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Keith Haring mural on the side of the former Collingwood Technical School in 2010 detail (painted 1984)

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Ownership or custodianship

I support the concept of custodianship (or shared ownership) of a work of art rather than ownership per se. I believe that many people have a stake in the cultural value of a work of art and that custodianship, being a caretaker of the work, engages with the idea that the work belongs to everyone and that everyone should have access to enjoy it. Of course being gay offers a close affinity to the work of Keith Haring but, as Andrew Thorn notes, “that does not impart greater ownership of common property or of visual arts and imagery. It does give some ownership but not the right to snatch ownership from others.”29

In a separate email he continues, “At the same time it is necessary in giving ownership to wrest it from those that have claims and this process requires substantial diplomacy. It moves ownership from exclusive to shared. Ownership and identity are good and necessary things and if a work or an artist provides inspiration and support that is not to be denigrated and must be respected … Claiming of ownership is not an aggressive act but part of belonging and identity … It is necessary to engage in a community spirit to ensure a highly significant work and its maker are treated with the respect they deserve.”30

While the earlier attempts by the THREAD group could be seen as an attempt to obtain cultural ownership I acknowledge that this position is untenable. It must be a difficult task – the diplomacy of negotiating with all vested interests. But as Thorn rightly notes this comes down to the modern democratic process, the freedom to elect decision makers – not make the decisions themselves but delegate the responsibility to elected others. We must possess the ability to respect anybody’s relationship and enjoyment of the mural as much as we should respect Thorn’s professional judgment as an internationally renowned conservator to ensure this work is protected in the best possible way so that future generations can enjoy the work.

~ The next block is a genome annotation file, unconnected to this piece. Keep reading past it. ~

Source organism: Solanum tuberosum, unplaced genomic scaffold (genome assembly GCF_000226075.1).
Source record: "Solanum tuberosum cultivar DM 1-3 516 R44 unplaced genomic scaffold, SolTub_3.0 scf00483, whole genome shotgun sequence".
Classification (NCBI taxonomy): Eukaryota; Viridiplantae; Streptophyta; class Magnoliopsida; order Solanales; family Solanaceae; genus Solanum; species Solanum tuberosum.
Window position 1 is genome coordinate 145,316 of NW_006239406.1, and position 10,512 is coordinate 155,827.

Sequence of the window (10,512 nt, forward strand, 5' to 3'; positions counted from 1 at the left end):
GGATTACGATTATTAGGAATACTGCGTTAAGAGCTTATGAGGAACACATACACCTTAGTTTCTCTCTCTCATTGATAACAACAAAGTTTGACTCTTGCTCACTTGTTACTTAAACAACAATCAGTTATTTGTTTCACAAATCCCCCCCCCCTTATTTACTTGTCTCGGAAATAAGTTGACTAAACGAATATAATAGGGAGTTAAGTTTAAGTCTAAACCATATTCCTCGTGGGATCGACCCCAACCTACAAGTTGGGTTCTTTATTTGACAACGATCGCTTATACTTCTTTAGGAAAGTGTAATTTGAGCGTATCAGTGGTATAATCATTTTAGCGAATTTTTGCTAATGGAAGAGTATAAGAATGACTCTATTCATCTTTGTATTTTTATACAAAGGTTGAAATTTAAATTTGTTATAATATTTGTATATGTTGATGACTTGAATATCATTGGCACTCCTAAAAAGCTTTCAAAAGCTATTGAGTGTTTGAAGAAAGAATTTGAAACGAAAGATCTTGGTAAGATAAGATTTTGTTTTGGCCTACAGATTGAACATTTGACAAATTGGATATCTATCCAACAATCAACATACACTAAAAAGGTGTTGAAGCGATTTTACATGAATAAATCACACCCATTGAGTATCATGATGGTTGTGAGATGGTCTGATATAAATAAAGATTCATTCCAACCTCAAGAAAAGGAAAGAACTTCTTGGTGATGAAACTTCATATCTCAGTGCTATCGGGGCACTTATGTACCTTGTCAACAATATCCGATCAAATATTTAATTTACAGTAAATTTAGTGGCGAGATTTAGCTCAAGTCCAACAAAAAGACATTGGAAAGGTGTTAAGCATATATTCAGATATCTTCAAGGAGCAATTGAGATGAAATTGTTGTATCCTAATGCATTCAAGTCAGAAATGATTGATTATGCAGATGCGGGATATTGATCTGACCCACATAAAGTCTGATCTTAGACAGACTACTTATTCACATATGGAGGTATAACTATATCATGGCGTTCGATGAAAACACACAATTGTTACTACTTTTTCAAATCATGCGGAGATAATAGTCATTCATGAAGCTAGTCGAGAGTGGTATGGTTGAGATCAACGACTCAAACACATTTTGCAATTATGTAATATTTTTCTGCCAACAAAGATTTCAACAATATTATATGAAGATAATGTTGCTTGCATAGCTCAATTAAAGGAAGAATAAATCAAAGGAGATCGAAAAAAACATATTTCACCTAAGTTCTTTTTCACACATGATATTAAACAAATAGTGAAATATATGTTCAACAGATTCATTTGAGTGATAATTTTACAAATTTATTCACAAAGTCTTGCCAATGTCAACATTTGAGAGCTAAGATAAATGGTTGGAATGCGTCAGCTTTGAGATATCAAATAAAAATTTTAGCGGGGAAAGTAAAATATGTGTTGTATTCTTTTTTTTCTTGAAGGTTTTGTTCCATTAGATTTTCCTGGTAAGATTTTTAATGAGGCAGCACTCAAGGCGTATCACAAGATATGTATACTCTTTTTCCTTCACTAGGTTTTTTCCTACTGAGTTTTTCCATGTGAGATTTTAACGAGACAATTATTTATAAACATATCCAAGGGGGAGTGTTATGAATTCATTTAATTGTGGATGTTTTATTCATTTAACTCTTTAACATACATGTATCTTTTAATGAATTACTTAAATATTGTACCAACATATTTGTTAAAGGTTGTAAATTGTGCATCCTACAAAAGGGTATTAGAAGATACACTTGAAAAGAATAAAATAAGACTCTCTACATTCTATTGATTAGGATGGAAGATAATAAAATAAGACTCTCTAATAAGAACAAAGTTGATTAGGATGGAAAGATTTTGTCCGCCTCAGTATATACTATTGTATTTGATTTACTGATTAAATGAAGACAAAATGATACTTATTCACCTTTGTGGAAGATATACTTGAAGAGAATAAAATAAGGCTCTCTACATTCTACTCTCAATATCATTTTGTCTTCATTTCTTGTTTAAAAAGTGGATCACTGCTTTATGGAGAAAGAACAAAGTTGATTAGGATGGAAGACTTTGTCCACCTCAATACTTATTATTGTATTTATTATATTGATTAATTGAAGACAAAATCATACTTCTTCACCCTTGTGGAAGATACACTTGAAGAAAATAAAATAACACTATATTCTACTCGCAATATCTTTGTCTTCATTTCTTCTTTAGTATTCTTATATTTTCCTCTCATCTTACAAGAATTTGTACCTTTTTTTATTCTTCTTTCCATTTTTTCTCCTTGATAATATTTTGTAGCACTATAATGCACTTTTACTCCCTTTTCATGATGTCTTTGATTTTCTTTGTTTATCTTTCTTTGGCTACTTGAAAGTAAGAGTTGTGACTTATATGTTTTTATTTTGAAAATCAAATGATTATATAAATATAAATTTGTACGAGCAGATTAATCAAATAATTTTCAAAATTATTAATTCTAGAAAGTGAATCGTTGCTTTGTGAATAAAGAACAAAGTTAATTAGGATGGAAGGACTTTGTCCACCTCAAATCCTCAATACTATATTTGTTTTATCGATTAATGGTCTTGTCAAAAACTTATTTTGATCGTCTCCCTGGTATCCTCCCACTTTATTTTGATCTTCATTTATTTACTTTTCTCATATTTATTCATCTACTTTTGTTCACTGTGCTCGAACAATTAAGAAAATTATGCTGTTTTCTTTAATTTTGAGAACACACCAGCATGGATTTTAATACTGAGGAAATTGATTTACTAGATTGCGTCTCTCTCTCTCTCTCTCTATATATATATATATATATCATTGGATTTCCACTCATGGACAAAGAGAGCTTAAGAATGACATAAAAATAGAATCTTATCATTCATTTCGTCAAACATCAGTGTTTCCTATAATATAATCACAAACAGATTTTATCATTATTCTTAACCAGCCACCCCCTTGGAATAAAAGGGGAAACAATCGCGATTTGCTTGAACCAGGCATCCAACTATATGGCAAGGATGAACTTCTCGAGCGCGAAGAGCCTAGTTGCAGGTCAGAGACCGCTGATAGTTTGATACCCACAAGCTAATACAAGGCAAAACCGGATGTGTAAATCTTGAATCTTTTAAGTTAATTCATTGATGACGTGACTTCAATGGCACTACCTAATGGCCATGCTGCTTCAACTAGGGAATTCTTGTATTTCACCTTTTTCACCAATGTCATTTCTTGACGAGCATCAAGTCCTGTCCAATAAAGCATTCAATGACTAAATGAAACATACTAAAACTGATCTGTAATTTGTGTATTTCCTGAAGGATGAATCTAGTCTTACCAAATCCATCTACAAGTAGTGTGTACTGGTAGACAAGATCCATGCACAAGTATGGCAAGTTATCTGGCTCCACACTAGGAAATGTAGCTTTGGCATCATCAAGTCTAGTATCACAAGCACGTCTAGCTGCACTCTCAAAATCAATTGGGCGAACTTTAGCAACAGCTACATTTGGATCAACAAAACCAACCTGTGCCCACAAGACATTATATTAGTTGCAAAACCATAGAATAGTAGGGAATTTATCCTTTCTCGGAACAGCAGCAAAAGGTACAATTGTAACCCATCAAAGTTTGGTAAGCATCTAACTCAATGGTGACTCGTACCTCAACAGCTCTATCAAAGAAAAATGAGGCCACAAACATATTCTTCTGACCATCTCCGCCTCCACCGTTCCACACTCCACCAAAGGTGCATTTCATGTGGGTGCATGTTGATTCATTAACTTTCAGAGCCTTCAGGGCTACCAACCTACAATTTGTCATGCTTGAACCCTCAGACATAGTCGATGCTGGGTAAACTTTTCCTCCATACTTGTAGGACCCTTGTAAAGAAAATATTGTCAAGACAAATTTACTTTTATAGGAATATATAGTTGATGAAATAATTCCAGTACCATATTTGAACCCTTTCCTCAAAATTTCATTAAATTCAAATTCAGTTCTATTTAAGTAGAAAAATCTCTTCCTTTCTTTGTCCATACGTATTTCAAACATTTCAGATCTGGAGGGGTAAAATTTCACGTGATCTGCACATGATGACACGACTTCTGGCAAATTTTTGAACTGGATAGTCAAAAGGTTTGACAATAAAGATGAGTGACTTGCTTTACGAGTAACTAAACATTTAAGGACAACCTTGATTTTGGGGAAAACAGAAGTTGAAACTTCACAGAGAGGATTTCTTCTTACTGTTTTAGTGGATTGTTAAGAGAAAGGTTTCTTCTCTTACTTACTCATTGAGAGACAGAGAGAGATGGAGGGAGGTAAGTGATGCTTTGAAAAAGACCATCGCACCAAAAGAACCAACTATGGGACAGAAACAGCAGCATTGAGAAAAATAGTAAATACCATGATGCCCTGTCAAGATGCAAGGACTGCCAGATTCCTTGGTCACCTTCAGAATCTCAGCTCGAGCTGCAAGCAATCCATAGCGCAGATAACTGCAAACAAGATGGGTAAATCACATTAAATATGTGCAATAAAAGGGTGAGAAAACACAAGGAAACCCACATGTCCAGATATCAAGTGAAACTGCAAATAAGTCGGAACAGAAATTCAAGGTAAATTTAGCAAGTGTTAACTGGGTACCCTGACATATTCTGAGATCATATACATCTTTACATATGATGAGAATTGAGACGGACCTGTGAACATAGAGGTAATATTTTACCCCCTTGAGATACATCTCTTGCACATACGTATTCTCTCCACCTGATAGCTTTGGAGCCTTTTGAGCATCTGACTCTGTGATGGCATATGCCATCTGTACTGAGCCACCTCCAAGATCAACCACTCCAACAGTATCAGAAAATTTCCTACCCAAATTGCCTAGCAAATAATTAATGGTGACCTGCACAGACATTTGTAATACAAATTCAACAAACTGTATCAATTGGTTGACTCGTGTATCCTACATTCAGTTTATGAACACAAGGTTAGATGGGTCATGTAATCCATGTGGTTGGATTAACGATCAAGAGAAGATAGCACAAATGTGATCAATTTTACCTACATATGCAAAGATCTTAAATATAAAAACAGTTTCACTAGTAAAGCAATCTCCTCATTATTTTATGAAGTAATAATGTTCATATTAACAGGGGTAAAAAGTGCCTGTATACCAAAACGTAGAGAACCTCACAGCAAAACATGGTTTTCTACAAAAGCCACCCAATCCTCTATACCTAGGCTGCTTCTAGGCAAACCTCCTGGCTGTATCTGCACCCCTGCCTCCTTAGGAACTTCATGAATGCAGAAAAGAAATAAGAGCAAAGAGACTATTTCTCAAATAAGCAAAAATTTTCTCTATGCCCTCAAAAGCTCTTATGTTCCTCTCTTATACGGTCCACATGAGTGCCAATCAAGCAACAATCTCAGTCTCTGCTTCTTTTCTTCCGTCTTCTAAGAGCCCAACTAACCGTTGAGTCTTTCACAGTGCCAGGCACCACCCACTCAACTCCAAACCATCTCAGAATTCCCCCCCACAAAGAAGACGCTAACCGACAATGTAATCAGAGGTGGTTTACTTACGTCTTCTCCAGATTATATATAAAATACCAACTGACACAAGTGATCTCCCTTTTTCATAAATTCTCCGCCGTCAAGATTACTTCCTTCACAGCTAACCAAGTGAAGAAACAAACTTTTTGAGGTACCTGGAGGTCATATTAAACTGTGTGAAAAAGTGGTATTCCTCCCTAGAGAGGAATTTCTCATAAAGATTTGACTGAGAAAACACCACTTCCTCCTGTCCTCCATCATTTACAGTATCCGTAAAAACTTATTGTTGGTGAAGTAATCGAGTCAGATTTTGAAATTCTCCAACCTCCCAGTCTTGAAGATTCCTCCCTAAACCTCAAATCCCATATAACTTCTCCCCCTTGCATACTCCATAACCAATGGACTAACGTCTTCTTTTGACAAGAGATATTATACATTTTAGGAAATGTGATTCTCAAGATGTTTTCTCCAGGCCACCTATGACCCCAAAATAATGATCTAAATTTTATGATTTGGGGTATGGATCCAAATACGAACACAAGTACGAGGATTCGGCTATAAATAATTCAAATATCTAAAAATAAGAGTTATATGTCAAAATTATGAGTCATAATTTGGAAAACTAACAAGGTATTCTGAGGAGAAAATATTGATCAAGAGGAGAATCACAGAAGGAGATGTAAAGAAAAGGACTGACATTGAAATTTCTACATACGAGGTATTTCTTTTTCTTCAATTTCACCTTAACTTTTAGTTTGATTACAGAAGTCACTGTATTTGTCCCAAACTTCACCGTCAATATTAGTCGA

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Keith Haring mural on the side of the former Collingwood Technical School in 2010 detail (painted 1984)

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The conservator and the cultural landscape

The conservation of artefacts is an integral part of the cultural landscape. The nature of the cultural landscape is a fluid environment: a palimpsest where the authorship of the original work of art is a textual site, where “change (and decay), alteration, editing, revision and restoration represent the true life of objects.”31

“The document is the textual site where the agents of textuality meet: author, copyist, editor, typesetter and reader.” In art and architecture there would be, besides artist and architect, builders, conservators, curators, preservationists, historians, viewers and users.”32 Embedded within the work are the memory and history of the object, within culture. Conservator Andrew Thorn observes, “It is a societal need to preserve the past and keep it for the future. Far more pragmatic issues dominate the profession [that of conservation] and unlike some contemporary art practice it does not need the props of modernist theory in any form to exist.”33

I beg to differ. Conservation exists only within culture. It is embedded within it and linked to the history and memory of the object. The nature of the cultural landscape and our heritage is a constitutive process: “an approach to heritage which understands it not as an object which is the static locus of some internal value, but as a process.”34 And that process invokes the social, cultural, economic and political contexts that include the act of interpretation and the concept of representation.

Laurajane Smith argues that, “heritage is heritage because it is subjected to the management and preservation/ conservation process, not because it simply ‘is’. The process does not just ‘find’ sites and places to manage and protect. It is itself a constitutive cultural process that identifies those things and places that can be given meaning and value as ‘heritage’, reflecting contemporary and cultural social values, debates and aspirations.”35 Gibson and Pendlebury unpack this statement further:

“In the first and most obvious sense, it follows from this position that there is nothing self-apparent or given about regimes of value and significance, rather these frameworks are specific to our particular social, cultural, economic and political contexts. Drawing on the anthropologist Marcel Mauss’s famous proscription on the cultural and historical specificity of contemporary personhood, objects, building and places are ‘formulated’ as heritage ‘only for us, amongst us’.”36